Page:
Fresh summertime berries need little adornment, but this mixed berry salad from Bobbi’s Kozy Kitchen adds a scattering of bracing, slightly anise-flavored mint, and the juice and zest of a lime. These small enhancements make all of the berries taste like the ripest versions of themselves. Omit the suggested stevia if it doesn’t agree with your stomach—you might find that the berries don’t need any extra sweetness.
Seasoned with a homemade steak rub without sugar, this grilled steak recipe by Iowa Girl Eats starts with punchy seasoning, continues with a grill-kissed sear, and concludes with a slather of herb-and-garlic flavored butter. Our only suggested change is to swap the vegetable oil in this recipe with avocado or olive oil. If you don’t eat dairy, either omit the butter or try ghee (clarified butter that’s very low in lactose).
Our low-glycemic chicken marinade uses coconut milk, fresh garlic and ginger to keep skinless, boneless chicken thighs moist while cooking on the grill. Make a large batch of these grilled chicken thighs for leftovers; they make fabulous protein-rich additions to salads, whole grain bowls, collard green wraps, or egg-wrapped burritos.
If you aren’t familiar with the popular West Coast burger haven In-N-Out, the cult classic double double is two beef burger patties with melted American cheese, onions, lettuce, tomato, pickles, and fry sauce. This copycat recipe from Cast Iron Keto is a keto-friendly version of the famous one that uses no-sugar ketchup and no bun. It’s made in a cast-iron skillet but could also be cooked on an outdoor grill. Try to use high-quality mayonnaise made with avocado or olive oil and no added sugar.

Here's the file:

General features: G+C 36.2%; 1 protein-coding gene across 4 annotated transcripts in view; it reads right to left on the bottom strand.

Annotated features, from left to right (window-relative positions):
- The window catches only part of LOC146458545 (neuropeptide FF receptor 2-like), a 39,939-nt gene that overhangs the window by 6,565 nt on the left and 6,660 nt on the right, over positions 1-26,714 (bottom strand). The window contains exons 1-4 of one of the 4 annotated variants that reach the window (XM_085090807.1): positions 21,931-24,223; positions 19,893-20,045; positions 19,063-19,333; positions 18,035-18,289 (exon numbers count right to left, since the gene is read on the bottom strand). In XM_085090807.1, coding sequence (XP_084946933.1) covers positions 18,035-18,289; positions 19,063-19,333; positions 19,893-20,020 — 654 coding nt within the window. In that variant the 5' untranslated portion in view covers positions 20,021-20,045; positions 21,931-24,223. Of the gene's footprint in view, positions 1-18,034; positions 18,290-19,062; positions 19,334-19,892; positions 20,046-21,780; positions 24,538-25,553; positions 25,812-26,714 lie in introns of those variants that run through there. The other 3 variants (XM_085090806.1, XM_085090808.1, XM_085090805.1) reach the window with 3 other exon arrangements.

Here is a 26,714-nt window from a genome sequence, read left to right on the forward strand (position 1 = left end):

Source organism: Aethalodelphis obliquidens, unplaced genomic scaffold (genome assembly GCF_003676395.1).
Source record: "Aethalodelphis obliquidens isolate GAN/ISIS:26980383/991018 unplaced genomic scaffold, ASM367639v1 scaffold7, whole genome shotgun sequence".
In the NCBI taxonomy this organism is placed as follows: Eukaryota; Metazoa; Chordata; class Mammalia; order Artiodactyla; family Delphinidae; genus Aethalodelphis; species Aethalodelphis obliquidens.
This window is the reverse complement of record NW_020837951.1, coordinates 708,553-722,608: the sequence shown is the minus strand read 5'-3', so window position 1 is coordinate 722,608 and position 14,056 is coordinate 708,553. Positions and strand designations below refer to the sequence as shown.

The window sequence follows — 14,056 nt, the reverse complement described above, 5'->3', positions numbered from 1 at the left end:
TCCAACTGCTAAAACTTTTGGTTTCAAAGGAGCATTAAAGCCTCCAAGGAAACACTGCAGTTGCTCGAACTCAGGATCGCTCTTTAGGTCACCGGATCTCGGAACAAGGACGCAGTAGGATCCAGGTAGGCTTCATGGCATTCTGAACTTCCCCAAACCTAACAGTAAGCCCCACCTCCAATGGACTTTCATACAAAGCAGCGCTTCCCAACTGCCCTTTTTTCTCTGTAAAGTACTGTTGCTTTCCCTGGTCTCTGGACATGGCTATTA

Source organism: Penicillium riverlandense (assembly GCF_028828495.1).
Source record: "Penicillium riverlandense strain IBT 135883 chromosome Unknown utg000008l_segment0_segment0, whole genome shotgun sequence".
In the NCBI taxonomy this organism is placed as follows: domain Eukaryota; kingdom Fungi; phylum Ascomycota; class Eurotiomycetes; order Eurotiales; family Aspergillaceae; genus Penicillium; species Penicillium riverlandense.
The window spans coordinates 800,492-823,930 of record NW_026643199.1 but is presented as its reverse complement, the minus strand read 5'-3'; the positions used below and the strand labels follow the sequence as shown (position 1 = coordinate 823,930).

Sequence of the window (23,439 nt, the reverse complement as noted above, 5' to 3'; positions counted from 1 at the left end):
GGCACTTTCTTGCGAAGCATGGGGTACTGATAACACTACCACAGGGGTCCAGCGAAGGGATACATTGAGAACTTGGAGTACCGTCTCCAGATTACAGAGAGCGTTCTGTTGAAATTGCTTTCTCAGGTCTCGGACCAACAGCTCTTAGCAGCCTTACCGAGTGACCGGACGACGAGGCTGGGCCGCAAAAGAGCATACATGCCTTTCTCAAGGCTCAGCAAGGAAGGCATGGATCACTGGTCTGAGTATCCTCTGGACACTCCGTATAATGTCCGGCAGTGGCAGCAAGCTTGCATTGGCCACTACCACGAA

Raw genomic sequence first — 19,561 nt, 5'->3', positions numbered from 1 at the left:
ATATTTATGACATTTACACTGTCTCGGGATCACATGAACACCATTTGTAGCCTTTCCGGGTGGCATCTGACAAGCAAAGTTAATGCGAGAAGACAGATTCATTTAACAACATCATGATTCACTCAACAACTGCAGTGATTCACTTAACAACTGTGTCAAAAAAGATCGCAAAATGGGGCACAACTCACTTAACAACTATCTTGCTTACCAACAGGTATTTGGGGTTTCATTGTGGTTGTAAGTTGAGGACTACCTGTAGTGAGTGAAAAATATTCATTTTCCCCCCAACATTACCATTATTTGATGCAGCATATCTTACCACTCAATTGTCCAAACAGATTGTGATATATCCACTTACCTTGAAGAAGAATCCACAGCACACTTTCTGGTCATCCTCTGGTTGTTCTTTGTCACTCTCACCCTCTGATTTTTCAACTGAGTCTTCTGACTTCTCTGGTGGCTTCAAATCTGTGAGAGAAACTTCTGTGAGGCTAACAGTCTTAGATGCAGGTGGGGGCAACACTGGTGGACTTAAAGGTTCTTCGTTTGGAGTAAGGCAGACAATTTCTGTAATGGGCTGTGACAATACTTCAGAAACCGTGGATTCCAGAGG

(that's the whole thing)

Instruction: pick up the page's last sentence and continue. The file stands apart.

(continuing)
This seven-ingredient grilled white fish recipe by A Couple Cooks uses an easy-to-follow method for grilling fish without drying it out. You may want to oil the grill grates with avocado or olive oil (either spray directly on grill grates or add to a clean kitchen towel and wipe over the grates) before you heat the grill to make sure the delicate fish doesn’t stick.
For a vegan-friendly protein, this grilled tempeh recipe from Kathy’s Vegan Kitchen uses a homemade steak sauce marinade to flavor the fermented soybean. While soy can cause some people’s glucose to rise, tempeh does have a low glycemic score.
The end of summer means peaches are in season and their honeyed aroma and blush-colored flesh add beauty and sweet sun-ripened flavor to this keto-ized cobbler recipe by Sweet as Honey. This peach cobbler recipe uses erythritol, a sweetener that did not increase glucose or insulin in healthy participants in this study.
The Big Man’s World’s sugar-free vanilla ice cream uses an unexpected ingredient: vodka! Arman says it’s a dairy-free way to make the keto ice cream (made with coconut milk) creamy and scoopable. If you’ve ever tried any commercially made keto ice creams, you’ll know that scoopability is a neglected quality.
Little can beat sun-ripened summer strawberries. This sugar-free strawberry popsicle recipe from Live Eat Learn uses three ingredients to make these family-friendly frozen treats. Sweetened with monk fruit and only 15 calories per pop, keep this recipe template in mind and use them throughout the year with seasonally available fruit or frozen berries.
If Indian summer is digging its heels in, turn to no-bake desserts when you want a treat beyond fresh fruit. These keto-friendly key lime pie bars by The Roasted Root will satisfy any sweet-tart itch. Made with a grain-free crust and sugar alternative, these bars shouldn’t raise your glucose and are best eaten cold.